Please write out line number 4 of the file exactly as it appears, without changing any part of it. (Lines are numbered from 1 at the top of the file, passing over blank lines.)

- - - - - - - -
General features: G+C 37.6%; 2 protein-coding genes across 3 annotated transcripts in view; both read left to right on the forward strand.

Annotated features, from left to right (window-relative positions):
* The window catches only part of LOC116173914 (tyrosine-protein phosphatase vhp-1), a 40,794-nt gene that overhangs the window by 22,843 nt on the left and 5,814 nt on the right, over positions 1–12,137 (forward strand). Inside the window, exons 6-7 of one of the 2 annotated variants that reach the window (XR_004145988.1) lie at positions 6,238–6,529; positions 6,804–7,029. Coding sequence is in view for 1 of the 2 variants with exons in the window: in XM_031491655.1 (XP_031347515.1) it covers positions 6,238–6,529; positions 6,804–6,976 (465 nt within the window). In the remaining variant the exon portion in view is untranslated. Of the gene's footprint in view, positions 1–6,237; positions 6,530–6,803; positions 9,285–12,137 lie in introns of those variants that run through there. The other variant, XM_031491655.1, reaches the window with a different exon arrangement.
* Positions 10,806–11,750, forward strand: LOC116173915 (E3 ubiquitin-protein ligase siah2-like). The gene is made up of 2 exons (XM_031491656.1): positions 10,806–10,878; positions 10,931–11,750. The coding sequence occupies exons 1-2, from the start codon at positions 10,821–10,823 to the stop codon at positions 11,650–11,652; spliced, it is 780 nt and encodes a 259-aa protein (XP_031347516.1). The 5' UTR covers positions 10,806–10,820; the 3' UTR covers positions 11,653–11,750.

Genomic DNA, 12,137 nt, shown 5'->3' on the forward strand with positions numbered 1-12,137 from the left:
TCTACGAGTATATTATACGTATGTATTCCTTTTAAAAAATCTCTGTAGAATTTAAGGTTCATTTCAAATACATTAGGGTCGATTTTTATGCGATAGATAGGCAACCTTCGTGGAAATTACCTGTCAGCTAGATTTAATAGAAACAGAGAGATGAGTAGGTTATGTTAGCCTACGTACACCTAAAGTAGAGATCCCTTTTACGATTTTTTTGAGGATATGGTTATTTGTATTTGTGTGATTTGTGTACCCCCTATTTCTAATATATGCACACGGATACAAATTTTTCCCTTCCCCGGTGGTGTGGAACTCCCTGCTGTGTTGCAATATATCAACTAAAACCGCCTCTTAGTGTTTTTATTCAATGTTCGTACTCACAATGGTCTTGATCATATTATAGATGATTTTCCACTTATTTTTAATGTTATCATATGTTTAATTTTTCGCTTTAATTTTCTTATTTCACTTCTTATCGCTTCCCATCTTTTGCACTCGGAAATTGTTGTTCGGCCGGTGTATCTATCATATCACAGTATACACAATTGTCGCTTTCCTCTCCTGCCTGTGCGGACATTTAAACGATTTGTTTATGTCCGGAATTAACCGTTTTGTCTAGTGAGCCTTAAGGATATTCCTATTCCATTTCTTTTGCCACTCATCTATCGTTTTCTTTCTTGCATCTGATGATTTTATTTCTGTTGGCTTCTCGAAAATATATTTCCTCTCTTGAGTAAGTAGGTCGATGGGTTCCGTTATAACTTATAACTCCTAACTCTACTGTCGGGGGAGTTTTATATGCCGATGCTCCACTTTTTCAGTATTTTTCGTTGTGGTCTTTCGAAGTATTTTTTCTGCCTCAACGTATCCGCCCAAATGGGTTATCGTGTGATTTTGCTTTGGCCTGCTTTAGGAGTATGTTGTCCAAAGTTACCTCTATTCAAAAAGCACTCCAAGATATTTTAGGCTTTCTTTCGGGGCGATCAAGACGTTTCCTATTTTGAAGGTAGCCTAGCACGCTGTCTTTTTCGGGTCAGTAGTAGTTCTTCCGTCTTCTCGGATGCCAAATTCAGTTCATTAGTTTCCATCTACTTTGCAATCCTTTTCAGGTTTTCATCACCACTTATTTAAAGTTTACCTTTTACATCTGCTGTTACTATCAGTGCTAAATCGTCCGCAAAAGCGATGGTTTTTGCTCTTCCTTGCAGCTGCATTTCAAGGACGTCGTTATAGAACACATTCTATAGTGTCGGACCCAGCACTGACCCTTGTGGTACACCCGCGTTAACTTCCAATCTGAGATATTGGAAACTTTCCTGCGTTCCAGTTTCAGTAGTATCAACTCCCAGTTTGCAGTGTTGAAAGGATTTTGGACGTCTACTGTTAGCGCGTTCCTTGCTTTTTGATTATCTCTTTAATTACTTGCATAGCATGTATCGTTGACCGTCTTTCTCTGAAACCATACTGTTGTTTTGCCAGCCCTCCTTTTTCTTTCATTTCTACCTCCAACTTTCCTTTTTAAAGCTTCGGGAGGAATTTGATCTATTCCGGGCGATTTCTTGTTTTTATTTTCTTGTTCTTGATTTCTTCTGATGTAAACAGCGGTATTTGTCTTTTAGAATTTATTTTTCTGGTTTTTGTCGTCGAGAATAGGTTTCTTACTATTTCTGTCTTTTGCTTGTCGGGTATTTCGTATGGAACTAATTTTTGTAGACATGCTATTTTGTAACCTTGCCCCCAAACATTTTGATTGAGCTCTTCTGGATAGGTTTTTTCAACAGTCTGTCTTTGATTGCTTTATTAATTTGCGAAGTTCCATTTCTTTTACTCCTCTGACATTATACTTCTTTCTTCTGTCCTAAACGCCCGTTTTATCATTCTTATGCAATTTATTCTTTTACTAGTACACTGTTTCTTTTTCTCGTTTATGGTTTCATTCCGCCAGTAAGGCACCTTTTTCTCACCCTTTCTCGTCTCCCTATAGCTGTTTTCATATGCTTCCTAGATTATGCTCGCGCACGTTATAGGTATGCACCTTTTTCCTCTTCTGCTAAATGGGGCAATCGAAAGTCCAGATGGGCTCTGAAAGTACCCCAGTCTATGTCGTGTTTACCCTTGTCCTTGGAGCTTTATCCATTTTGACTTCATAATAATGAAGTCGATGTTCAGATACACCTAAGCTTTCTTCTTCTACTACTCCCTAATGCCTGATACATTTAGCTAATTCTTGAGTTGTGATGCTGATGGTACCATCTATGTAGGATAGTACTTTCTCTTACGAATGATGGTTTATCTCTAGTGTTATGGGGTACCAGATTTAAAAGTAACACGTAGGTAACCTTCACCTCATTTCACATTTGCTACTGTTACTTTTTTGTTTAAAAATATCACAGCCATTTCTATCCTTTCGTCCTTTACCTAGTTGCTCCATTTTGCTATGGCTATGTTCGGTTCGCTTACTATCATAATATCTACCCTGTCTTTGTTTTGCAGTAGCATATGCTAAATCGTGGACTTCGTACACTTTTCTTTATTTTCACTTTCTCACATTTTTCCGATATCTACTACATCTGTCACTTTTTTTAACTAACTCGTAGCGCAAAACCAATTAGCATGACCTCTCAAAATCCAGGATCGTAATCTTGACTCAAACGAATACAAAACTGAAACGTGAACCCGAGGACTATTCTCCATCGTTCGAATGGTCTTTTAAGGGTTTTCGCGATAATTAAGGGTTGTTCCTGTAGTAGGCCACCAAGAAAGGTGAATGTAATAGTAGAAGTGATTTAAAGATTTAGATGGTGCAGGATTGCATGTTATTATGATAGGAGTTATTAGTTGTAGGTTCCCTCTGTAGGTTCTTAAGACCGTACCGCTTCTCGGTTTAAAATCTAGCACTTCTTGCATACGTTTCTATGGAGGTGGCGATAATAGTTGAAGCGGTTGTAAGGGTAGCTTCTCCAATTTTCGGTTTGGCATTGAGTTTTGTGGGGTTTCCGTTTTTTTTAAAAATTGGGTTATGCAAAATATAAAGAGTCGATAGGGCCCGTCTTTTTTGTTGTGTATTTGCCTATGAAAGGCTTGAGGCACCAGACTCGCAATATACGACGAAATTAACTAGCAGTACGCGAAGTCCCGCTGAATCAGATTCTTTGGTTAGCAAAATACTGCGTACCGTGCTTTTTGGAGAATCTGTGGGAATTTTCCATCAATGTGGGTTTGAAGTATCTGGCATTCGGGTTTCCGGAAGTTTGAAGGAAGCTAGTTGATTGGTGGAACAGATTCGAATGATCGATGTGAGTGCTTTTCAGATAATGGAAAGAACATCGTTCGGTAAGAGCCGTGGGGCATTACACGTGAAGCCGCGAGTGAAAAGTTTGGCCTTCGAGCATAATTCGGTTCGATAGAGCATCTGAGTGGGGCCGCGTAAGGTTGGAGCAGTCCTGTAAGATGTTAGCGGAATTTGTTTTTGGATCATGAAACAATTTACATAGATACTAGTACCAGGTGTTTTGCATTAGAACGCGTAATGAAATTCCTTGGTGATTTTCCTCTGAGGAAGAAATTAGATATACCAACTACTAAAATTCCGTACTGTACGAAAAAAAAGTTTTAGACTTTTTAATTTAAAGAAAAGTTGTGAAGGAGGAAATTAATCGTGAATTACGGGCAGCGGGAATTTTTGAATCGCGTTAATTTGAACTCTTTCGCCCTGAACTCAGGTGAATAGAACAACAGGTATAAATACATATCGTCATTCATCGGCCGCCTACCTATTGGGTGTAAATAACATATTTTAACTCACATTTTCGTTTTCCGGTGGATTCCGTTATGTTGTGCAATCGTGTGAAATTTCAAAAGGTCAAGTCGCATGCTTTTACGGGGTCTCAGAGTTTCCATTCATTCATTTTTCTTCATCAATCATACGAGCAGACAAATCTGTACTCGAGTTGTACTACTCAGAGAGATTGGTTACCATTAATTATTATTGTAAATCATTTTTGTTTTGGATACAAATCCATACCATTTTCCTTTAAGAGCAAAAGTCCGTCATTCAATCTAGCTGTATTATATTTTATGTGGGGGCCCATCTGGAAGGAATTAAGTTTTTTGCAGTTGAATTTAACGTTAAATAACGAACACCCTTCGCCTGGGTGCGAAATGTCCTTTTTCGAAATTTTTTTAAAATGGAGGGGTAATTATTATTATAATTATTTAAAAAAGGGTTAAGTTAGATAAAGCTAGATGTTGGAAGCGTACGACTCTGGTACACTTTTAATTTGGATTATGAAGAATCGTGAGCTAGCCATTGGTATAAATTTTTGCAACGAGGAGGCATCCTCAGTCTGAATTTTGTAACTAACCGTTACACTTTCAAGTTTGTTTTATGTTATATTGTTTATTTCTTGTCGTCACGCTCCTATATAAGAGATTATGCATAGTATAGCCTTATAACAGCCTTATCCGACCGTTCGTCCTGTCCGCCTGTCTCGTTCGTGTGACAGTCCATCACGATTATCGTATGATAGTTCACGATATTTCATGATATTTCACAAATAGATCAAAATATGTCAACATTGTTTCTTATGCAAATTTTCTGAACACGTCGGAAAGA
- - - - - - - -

* Positions 10,806–11,750, forward strand: LOC116173915 (E3 ubiquitin-protein ligase siah2-like). The gene is made up of 2 exons (XM_031491656.1): positions 10,806–10,878; positions 10,931–11,750. The coding sequence occupies exons 1-2, from the start codon at positions 10,821–10,823 to the stop codon at positions 11,650–11,652; spliced, it is 780 nt and encodes a 259-aa protein (XP_031347516.1). The 5' UTR covers positions 10,806–10,820; the 3' UTR covers positions 11,653–11,750.